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I would like to parse a set of expressions, for instance:X[3], X[-3], XY[-2], X[4]Y[2], etc.

In my parser.mly, index (which is inside []) is defined as follows:

index:
| INTEGER { $1 }
| MINUS INTEGER { 0 - $2 }

The token INTEGER, MINUS etc. are defined in lexer as normal.

I try to parse an example, it fails. However, if I comment | MINUS INTEGER { 0 - $2 }, it works well. So the problem is certainly related to that. To debug, I want to get more information, in other words I want to know what is considered to be MINUS INTEGER. I tried to add print:

index:
| INTEGER { $1 }
| MINUS INTEGER { Printf.printf "%n" $2; 0 - $2 }

But nothing is printed while parsing.

Could anyone tell me how to print information or debug that?

share|improve this question
    
Include --verbose --debug in the command line of yacc. –  user529758 Jul 23 '13 at 20:07
    
sorry, I just realized I am using menhir... –  SoftTimur Jul 23 '13 at 20:12
    
Your question lacks important details. You wrote INTEGER and MINUS are defined "as normal" but we have no idea what you think normal. You wrote "it fails" but you wrote nothing about how it failed. You got exceptions, or program terminates but with strange result? –  camlspotter Jul 24 '13 at 1:47
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1 Answer

up vote 0 down vote accepted

I tried coming up with an example of what you describe and was able to get output of 8 with what I show below. [This example is completely stripped down so that it only works for [1] and [- 1 ], but I believe it's equivalent logically to what you said you did.]

However, I also notice that your example's debug string in your example does not have an explicit flush with %! at the end, so that the debugging output might not be flushed to the terminal until later than you expect.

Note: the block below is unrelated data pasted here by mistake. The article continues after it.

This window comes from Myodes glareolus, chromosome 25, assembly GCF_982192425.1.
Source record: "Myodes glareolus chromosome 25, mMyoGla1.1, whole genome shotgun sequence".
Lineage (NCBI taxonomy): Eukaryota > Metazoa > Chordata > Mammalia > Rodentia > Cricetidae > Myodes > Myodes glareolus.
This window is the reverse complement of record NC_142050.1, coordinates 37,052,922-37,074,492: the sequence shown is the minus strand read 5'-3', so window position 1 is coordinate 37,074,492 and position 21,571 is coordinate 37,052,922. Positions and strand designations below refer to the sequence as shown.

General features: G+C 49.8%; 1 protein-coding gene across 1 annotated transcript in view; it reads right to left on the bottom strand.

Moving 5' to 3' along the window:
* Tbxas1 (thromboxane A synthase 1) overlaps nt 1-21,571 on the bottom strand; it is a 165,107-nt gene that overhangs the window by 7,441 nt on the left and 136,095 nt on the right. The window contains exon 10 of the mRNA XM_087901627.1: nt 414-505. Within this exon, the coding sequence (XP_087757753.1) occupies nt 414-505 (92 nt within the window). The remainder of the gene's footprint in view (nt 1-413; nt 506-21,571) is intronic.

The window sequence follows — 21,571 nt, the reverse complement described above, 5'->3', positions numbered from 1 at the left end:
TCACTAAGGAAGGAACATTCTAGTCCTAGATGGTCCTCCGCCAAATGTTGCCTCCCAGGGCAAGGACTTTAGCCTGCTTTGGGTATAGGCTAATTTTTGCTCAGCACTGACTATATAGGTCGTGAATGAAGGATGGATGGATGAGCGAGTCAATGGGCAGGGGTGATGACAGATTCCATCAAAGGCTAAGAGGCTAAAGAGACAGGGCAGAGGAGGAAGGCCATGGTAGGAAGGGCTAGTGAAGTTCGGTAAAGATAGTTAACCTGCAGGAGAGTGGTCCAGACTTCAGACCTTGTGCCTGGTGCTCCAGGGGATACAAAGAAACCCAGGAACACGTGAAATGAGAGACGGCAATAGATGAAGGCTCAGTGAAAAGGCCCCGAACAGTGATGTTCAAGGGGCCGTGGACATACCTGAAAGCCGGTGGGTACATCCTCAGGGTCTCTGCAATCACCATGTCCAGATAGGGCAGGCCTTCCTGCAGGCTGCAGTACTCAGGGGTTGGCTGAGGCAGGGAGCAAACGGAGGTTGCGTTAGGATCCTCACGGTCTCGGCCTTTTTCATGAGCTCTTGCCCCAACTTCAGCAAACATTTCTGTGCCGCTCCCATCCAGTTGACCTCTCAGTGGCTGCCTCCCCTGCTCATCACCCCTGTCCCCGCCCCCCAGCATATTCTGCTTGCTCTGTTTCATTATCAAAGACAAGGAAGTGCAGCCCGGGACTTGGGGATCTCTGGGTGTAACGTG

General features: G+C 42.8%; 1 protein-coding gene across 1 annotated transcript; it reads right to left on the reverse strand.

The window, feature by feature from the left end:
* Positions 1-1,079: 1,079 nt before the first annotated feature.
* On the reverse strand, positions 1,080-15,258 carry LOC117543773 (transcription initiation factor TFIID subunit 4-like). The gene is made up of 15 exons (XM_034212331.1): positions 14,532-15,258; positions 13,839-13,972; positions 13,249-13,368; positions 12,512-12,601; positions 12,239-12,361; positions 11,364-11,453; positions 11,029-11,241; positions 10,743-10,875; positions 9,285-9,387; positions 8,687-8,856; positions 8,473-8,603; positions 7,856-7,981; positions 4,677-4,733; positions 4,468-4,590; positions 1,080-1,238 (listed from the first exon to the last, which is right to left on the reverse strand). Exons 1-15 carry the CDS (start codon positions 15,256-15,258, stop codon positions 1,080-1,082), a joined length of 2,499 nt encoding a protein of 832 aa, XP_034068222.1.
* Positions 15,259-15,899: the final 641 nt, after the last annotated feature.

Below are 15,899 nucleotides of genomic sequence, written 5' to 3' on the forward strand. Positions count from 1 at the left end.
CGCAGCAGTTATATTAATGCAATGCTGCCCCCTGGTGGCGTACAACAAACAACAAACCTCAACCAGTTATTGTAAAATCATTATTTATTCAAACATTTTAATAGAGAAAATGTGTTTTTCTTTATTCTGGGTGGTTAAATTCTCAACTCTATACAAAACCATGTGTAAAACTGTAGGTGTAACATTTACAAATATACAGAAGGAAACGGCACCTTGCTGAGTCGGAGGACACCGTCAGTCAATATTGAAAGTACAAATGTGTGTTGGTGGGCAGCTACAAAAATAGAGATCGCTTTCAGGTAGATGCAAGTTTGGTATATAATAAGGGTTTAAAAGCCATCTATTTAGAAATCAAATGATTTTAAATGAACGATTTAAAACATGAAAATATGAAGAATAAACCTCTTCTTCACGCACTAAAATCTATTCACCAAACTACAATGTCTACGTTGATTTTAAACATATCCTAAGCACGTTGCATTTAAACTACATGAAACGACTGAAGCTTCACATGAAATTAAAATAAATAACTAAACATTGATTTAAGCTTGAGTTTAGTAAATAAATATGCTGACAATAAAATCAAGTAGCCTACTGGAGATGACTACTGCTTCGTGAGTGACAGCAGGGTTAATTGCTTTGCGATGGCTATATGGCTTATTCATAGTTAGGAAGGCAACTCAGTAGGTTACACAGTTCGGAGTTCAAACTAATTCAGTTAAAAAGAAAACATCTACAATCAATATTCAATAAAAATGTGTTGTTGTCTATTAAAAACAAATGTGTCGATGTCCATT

Here's what I used:

Test.mll:

{
   open Ytest
   open Lexing
}
rule test =
parse
"-" { MINUS }
| "1" { ONE 1 }
| "[" { LB }
| "]" { RB }
| [ ' ' '\t' '\r' '\n'  ] { test lexbuf } 
| eof { EOFTOKEN } 

Ytest.mly:

%{
%}
%token <int> ONE 
%token MINUS LB RB EOFTOKEN
%start item
%type <int> index item
%%
index:
    ONE { 2 }
    | MINUS ONE { Printf.printf "%n" 8; $2 }
item : LB index RB EOFTOKEN { $2 } 

Parse.ml

open Test;;
open Ytest;;
open Lexing;;
let lexbuf = Lexing.from_channel stdin in
ignore (Ytest.item Test.test lexbuf)
share|improve this answer
    
Thanks for your comment. "your example's debug string in your example does not have a new line at the end" ==> I don't see the new line at the end in your code either... –  SoftTimur Jul 23 '13 at 21:38
1  
I believe a new line does not force flushing in Printf.printf. Use "%!" for explicit flushing. –  camlspotter Jul 24 '13 at 1:44
    
The \n isn't required for the output to be produced. I was suggesting that it would make the output appear when the Printf.printf was executed instead of later. However, I checked and I was wrong. As @camlspotter says, it is %! that would cause the flushing, not \n –  sesquized Jul 24 '13 at 2:38
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